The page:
This Algor MES of a conveyor-belt assembly uses a nonlinear hyperelastic material model for the belt. This simulation lets engineers study the belt's response during tensioning. Linear-static stress analysis could not have accurately represented the hyperelastic material. |

The stress-strain plot for curve A is typical for most metals. The term linear in linear-static analysis refers to the early or straight-line portion of the curve. Material behavior is predictable here. Curve B represents some alloys, elastomers, and plastics. This type of curve is inherently nonlinear. Curve C shows how human soft tissue behaves. Applying linear analysis to materials represented by curves B and C would call for skilled interpretations. |

Engineers at SiWave Inc. examined the dynamic response of this MEMS optical switch using Algor MES. The simulation was to assure the device would comply with Telcordia shock-loading standards. The analysis calculated motion, stresses, and displacements throughout the event. A linear-static-stress analysis could only have calculated results for one moment in time. |

Engineers at West Coast Engineering Group Ltd. used Algor MES to simulate a car hitting a utility pole. MES calculated the motion of the car, buckling in the pole that resulted from the crash, and stresses at each time step of the event. Results aided engineers in determining how impact stresses were distributed in the pole's base plate. |

**Michael L. Bussler**

President and CEO**Algor Inc.**

Pittsburgh, Pa.

When it comes to analyses, engineers use linear-static finite element analysis more often than any other. That's partly because they believe nonlinear and dynamic analyses take too much time and require greater expertise. True, they may require a little more study than linear-static-stress analysis. But most engineering problems contain some type of nonlinear effect. Handling these effects with simplified linear approximations may take less processing time, but provides results that are not always valid.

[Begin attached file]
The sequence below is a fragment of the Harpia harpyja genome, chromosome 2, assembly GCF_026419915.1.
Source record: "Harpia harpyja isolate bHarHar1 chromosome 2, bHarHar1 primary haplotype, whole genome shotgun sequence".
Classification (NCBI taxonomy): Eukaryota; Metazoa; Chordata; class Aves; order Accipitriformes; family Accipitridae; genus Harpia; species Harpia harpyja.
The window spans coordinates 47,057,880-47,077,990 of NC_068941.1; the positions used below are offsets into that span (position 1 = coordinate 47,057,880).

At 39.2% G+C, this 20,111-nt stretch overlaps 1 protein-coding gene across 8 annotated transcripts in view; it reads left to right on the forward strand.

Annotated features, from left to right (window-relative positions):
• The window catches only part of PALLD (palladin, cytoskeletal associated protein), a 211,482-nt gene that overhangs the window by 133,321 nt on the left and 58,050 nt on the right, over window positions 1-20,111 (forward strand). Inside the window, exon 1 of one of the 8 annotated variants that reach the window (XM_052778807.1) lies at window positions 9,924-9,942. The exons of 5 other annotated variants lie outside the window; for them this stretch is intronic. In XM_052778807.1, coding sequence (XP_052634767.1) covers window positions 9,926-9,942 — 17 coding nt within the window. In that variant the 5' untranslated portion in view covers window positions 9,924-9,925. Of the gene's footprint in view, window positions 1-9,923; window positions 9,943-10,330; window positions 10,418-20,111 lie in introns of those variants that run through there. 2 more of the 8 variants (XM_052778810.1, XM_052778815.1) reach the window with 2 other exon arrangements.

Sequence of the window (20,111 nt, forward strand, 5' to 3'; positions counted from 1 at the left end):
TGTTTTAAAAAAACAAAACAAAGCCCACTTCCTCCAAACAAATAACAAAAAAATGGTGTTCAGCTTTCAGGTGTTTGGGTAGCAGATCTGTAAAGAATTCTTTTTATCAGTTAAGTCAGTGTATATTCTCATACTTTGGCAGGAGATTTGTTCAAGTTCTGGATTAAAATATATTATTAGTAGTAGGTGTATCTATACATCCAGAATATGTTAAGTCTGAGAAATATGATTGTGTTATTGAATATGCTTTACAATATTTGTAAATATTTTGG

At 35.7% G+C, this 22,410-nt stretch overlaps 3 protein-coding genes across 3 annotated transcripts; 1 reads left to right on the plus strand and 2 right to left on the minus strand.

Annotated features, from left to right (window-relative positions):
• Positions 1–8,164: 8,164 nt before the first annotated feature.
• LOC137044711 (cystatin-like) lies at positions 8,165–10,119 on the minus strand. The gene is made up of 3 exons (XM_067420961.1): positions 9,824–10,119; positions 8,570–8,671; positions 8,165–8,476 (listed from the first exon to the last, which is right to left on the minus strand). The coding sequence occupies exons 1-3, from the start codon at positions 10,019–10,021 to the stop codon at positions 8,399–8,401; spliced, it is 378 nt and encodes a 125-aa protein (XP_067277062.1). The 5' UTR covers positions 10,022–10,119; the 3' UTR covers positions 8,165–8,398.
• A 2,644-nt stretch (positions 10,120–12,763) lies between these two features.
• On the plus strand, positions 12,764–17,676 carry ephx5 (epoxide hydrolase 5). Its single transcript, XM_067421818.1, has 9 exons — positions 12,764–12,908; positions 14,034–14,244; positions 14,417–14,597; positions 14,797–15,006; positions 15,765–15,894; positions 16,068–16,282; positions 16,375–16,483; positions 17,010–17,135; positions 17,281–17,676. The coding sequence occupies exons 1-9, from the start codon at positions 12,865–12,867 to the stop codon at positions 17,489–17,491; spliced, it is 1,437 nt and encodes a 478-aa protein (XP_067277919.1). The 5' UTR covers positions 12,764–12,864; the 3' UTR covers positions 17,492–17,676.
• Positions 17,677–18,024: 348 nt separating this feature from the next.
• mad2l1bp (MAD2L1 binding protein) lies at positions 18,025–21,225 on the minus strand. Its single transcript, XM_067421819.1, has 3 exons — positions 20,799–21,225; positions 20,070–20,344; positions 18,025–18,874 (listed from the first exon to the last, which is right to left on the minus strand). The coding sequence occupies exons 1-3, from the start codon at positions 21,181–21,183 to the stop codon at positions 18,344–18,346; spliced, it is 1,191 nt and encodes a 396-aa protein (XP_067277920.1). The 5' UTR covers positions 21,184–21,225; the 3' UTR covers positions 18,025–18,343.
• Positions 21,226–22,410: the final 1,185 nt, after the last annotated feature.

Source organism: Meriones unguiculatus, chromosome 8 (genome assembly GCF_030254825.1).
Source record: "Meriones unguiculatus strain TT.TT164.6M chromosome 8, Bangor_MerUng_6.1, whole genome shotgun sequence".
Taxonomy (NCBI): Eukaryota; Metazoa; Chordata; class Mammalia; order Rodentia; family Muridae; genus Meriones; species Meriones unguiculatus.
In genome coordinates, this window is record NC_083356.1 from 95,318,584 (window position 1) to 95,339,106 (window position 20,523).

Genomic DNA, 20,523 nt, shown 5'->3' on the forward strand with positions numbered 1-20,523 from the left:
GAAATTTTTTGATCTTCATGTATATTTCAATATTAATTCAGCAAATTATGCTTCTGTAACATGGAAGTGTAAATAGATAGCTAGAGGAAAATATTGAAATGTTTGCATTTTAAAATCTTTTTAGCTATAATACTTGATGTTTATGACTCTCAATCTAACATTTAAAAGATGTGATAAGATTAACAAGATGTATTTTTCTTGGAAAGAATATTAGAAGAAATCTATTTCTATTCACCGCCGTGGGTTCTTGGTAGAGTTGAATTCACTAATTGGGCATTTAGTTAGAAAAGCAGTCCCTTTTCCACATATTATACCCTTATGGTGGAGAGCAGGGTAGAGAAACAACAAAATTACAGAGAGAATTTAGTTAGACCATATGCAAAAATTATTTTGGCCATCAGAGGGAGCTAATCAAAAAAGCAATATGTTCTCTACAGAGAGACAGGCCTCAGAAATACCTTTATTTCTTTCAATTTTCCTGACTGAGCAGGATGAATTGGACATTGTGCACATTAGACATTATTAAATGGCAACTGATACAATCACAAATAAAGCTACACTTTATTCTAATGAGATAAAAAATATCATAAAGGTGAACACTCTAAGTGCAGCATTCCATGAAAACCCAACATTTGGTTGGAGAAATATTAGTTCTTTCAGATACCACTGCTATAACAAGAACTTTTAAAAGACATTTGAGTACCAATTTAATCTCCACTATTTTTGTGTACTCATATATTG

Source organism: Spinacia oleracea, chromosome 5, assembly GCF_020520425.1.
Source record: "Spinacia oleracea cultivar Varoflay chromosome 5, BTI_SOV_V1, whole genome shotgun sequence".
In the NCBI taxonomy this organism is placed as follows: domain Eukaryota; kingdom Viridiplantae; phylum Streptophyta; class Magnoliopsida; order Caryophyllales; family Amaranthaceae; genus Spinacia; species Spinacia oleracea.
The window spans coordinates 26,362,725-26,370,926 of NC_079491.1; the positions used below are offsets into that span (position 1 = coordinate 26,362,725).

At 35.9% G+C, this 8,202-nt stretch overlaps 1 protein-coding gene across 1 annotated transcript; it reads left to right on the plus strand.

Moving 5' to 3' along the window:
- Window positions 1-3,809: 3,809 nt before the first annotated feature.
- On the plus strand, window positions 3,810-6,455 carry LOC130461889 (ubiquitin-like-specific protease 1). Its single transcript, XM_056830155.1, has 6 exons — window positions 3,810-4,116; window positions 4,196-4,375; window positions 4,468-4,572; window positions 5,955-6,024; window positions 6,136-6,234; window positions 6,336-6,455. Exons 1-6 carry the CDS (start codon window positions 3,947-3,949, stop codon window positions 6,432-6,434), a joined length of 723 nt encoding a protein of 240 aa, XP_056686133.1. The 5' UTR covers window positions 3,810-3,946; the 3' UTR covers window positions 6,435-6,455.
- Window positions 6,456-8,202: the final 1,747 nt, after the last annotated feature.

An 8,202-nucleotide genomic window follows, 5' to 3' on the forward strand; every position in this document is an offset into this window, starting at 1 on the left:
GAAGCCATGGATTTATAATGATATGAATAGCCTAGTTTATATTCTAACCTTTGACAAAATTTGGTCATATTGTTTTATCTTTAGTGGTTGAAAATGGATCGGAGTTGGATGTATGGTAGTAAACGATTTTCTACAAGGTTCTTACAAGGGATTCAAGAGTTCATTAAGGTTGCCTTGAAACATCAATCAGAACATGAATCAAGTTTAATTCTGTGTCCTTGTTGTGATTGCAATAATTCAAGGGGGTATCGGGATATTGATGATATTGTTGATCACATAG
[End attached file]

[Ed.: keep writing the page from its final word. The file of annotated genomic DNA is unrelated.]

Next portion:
The good news is that barriers to nonlinear analysis are coming down thanks to faster computers, refined nonlinear solvers, and intuitive user interfaces. To find out if it's time to go nonlinear, answer the following questions.

- Does the problem involve only linear characteristics? That is, does it have no nonlinear material properties, large deformations, or motion?

- Are loads static and accurately quantified?

- Do you thoroughly understand how the simplifications of static-stress analyses affect results?

Answering "no" to any one means you are a candidate for nonlinear analysis.

The most obvious time to step beyond linear-static-stress analysis is when working with materials that have **nonlinear material properties**, such as plastics and rubber. Their stress-strain curves are inherently nonlinear. In such cases, it only makes sense to use a nonlinear material model. Once selected, software is often smart enough to prompt users for additional data through Windows-native dialog boxes.

For example, when considering parts made of a material that might yield under load, use a model capable of simulating plasticity, such as von Mises with isotropic or kinematic hardening. To complement the model, well-designed software will ask for specific material properties for linear portions of the stress-strain curve and other properties farther out on the curve, where part strength is lower.